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Old 05/08/2012, 08:51 PM   #1
sclark0548
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Advice for fighting Bryopsis Algae

I have been battling Bryopsis for about 8+ months now in my 70 gallon. I just now figured out that it is Bryopsis algae. I always assumed it was some type of calupra, but I could not find any tangs or urchins that would eat the stuff. I literally have been pulling out handfulls of this garbage from my tank weekly. If I miss a week it takes over. I have heard horror stories of folks losing this battle and having to run bleach through their systems and start over. After the past several months, I can relate. This stuff is nasty. I am digging in my heels and going to try to get rid of this stuff before I break out the bleach.

I have started the following regimen.

I just installed two new Phosban 150 reactors. One running GFO, the other carbon.

I have starting dosing with Kent Tech-M to bring my mag level up. I am slowly trying to get up to 1600.

Cranked up my skimmer to wet skim.

I upgraded my powerheads to increase random flow.

Has anyone else beat this stuff? I have read some threads about dipping the rocks in a half RO / half 5% hydrogen peroxide solution. Any advice would be greatly appreciated.


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Old 05/08/2012, 09:05 PM   #2
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I have beat it, long time ago. Mag went to 2200 before I won, but you are on right track. Change youre bulbs and only feed 3 times a week, manually remove algae too. But you are on the right track. Keep your carbon and gfo changed regularly as well


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Old 05/09/2012, 12:00 PM   #3
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I agree with mutateddogbone. Once you reach 2200 on the mag, maintain it there for 30 days. Once bryopsis starts to turn white manually remove. Some people recomend 3 days of darkness in tank and not more. After that keep up good husbandry.


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Old 05/09/2012, 12:08 PM   #4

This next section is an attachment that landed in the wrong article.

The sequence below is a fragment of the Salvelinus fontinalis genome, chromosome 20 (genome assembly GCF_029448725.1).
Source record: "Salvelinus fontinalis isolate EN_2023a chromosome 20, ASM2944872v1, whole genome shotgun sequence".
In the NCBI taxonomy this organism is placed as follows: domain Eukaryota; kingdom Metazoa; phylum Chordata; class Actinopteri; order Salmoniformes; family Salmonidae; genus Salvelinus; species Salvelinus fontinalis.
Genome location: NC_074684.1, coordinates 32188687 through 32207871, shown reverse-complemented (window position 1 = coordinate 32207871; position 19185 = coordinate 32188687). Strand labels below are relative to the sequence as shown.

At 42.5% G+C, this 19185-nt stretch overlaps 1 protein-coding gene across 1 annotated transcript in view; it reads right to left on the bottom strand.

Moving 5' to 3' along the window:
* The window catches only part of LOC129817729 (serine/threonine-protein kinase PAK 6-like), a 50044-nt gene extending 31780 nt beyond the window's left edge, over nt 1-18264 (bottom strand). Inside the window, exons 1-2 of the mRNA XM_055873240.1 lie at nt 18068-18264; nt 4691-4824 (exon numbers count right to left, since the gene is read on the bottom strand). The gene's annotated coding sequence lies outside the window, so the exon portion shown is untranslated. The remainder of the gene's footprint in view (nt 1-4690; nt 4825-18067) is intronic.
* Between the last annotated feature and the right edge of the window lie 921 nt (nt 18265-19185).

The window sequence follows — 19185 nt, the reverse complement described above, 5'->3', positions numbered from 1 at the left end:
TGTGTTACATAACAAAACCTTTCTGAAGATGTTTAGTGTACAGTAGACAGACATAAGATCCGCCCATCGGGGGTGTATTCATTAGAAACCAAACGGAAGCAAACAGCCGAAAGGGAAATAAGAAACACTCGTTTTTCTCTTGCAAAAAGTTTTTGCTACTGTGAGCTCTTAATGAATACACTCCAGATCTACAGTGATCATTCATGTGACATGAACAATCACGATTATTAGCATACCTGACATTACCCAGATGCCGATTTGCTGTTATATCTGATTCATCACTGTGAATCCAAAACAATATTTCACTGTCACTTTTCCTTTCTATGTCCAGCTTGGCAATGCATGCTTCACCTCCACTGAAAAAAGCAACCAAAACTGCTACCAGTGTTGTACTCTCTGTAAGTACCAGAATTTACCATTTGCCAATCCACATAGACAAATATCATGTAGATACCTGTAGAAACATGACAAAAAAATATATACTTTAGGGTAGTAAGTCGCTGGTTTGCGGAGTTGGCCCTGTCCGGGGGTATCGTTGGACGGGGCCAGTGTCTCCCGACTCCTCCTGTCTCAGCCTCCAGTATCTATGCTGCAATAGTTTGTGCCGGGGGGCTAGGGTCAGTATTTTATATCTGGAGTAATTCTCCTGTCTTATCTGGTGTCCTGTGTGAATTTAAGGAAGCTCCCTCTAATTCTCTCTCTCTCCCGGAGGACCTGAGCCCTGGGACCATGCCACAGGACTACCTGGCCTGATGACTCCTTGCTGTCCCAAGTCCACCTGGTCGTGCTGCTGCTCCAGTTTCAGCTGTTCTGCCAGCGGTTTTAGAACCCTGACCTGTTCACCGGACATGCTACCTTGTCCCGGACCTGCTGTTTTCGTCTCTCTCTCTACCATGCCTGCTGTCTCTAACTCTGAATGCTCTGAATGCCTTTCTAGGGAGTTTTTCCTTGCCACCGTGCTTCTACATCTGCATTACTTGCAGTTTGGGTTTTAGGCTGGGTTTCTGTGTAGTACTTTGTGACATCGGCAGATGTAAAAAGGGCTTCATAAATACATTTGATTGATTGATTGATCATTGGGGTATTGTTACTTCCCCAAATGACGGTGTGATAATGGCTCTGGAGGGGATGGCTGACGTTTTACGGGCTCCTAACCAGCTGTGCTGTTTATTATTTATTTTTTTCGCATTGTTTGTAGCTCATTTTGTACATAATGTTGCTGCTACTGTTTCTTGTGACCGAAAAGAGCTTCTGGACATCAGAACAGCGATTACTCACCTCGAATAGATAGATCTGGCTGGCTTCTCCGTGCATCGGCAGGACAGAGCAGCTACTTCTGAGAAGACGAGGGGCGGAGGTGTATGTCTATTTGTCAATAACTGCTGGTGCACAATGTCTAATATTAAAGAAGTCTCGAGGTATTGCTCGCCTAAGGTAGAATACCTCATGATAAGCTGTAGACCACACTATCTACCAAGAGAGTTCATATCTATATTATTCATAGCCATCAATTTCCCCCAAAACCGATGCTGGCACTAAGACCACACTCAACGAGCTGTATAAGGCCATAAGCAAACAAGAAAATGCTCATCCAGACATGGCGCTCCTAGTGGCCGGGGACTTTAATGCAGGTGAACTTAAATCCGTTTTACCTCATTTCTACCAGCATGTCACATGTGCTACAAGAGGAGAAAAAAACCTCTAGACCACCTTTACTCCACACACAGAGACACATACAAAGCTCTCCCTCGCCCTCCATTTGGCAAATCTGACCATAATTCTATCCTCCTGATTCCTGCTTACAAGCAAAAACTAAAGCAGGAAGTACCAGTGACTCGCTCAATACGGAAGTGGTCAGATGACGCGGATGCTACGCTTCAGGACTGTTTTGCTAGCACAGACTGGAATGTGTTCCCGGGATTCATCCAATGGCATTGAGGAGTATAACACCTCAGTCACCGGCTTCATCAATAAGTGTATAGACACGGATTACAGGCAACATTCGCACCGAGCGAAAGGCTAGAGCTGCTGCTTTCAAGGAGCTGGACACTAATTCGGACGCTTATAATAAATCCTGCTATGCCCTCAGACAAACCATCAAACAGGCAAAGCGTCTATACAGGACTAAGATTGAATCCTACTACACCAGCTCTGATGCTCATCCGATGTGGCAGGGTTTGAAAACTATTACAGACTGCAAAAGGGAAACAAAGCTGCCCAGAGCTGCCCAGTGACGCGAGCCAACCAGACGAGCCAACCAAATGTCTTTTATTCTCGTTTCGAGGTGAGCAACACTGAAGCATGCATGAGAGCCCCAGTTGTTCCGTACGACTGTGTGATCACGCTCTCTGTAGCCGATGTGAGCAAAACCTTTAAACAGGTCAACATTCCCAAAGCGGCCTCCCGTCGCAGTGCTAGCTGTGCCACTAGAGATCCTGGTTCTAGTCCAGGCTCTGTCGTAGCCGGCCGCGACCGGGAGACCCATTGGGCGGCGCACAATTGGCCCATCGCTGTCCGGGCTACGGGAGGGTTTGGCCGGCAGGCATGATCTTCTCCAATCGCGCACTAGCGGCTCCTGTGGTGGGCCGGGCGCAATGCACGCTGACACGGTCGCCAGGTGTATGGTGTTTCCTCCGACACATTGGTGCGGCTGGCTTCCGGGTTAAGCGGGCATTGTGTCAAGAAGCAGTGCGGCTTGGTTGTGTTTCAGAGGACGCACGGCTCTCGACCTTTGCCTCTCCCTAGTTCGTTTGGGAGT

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I beat it with Tech M and darkening the tank. All of these have already been suggested.


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Old 05/09/2012, 12:14 PM   #5
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You are on the right track but dont forget large weekly water changes with a 0 tds Ro/Di water premixed with a high quality salt. Phosphates can leach for quite a while out of your sand and rock so it will be an uphill battle.


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Old 05/09/2012, 12:33 PM   #6
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Quote:
Originally Posted by FILTERDAQUATICS View Post
You are on the right track but dont forget large weekly water changes with a 0 tds Ro/Di water premixed with a high quality salt. Phosphates can leach for quite a while out of your sand and rock so it will be an uphill battle.
You would just be removing the magnesium you put in by doing that, doesnt make sense... dont do hardly any water changes until algae turns pale and easy to remove then start doing weekly 15% changes. Quality of salt doesnt matter either if your goal is to lower mag back down, use IO cuz its cheap, you'll be burning through a lot of it


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Old 05/09/2012, 01:12 PM   #7
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Thanks for all the advice. How often should I be changing my Gfo media during the process? I am using phosban Gfo media in my reactor.


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Old 05/09/2012, 01:20 PM   #8
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GFO regular life is about 90 days with the right amount for your tank size. In your case, I would recommend changing monthly.


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Old 05/09/2012, 01:30 PM   #9
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With the high release of phosphates, every 4 weeks minimum


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Old 05/09/2012, 04:08 PM   #10
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Quote:
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You would just be removing the magnesium you put in by doing that, doesnt make sense... dont do hardly any water changes until algae turns pale and easy to remove then start doing weekly 15% changes. Quality of salt doesnt matter either if your goal is to lower mag back down, use IO cuz its cheap, you'll be burning through a lot of it